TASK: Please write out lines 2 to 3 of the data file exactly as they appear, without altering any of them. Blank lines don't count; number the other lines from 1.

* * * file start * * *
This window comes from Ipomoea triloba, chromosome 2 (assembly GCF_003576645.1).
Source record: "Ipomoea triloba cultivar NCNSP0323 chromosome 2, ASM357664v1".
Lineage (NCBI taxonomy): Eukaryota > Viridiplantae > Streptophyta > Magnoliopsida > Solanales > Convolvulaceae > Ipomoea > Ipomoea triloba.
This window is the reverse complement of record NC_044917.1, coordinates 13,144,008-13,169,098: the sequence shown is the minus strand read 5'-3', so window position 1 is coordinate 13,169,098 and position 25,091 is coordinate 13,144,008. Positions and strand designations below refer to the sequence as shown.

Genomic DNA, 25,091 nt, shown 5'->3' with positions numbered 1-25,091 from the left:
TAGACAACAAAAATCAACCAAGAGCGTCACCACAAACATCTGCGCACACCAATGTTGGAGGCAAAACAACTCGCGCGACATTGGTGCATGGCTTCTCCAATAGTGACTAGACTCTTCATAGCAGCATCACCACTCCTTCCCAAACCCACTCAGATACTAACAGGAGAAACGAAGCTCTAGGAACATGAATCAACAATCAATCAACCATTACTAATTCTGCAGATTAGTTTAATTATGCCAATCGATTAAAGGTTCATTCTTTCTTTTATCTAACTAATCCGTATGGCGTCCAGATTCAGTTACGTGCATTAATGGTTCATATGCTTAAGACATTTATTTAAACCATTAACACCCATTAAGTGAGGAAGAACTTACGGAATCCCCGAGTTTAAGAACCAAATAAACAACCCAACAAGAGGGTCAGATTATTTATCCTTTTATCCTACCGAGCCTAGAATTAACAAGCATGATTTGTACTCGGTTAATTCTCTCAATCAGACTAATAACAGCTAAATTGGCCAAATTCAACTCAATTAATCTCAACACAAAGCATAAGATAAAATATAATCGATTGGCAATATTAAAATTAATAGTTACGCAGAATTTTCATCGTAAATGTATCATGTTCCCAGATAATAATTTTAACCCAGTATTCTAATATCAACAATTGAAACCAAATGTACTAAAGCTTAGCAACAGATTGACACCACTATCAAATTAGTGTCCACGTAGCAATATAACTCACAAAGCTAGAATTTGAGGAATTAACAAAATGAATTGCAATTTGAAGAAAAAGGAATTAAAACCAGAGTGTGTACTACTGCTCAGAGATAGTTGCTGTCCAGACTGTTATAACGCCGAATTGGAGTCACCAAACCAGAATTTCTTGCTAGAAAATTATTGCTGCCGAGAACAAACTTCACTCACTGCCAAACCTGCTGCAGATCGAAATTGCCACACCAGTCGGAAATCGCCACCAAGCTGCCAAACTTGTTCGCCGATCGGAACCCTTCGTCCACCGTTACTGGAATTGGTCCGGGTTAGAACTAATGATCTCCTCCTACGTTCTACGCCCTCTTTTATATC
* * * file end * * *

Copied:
Source record: "Ipomoea triloba cultivar NCNSP0323 chromosome 2, ASM357664v1".
Lineage (NCBI taxonomy): Eukaryota > Viridiplantae > Streptophyta > Magnoliopsida > Solanales > Convolvulaceae > Ipomoea > Ipomoea triloba.